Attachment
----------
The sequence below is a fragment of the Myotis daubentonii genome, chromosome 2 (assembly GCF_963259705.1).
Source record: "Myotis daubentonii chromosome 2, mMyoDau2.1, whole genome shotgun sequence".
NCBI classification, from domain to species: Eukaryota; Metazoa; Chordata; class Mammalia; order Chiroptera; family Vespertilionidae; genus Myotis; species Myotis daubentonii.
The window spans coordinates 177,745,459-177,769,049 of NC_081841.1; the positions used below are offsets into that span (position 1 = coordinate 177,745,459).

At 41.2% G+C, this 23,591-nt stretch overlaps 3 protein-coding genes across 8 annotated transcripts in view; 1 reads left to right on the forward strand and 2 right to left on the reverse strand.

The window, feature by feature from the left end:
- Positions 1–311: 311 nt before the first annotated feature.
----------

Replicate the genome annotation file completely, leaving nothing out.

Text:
The sequence below is a fragment of the Myotis daubentonii genome, chromosome 2 (assembly GCF_963259705.1).
Source record: "Myotis daubentonii chromosome 2, mMyoDau2.1, whole genome shotgun sequence".
NCBI classification, from domain to species: Eukaryota; Metazoa; Chordata; class Mammalia; order Chiroptera; family Vespertilionidae; genus Myotis; species Myotis daubentonii.
The window spans coordinates 177,745,459-177,769,049 of NC_081841.1; the positions used below are offsets into that span (position 1 = coordinate 177,745,459).

At 41.2% G+C, this 23,591-nt stretch overlaps 3 protein-coding genes across 8 annotated transcripts in view; 1 reads left to right on the forward strand and 2 right to left on the reverse strand.

The window, feature by feature from the left end:
- Positions 1–311: 311 nt before the first annotated feature.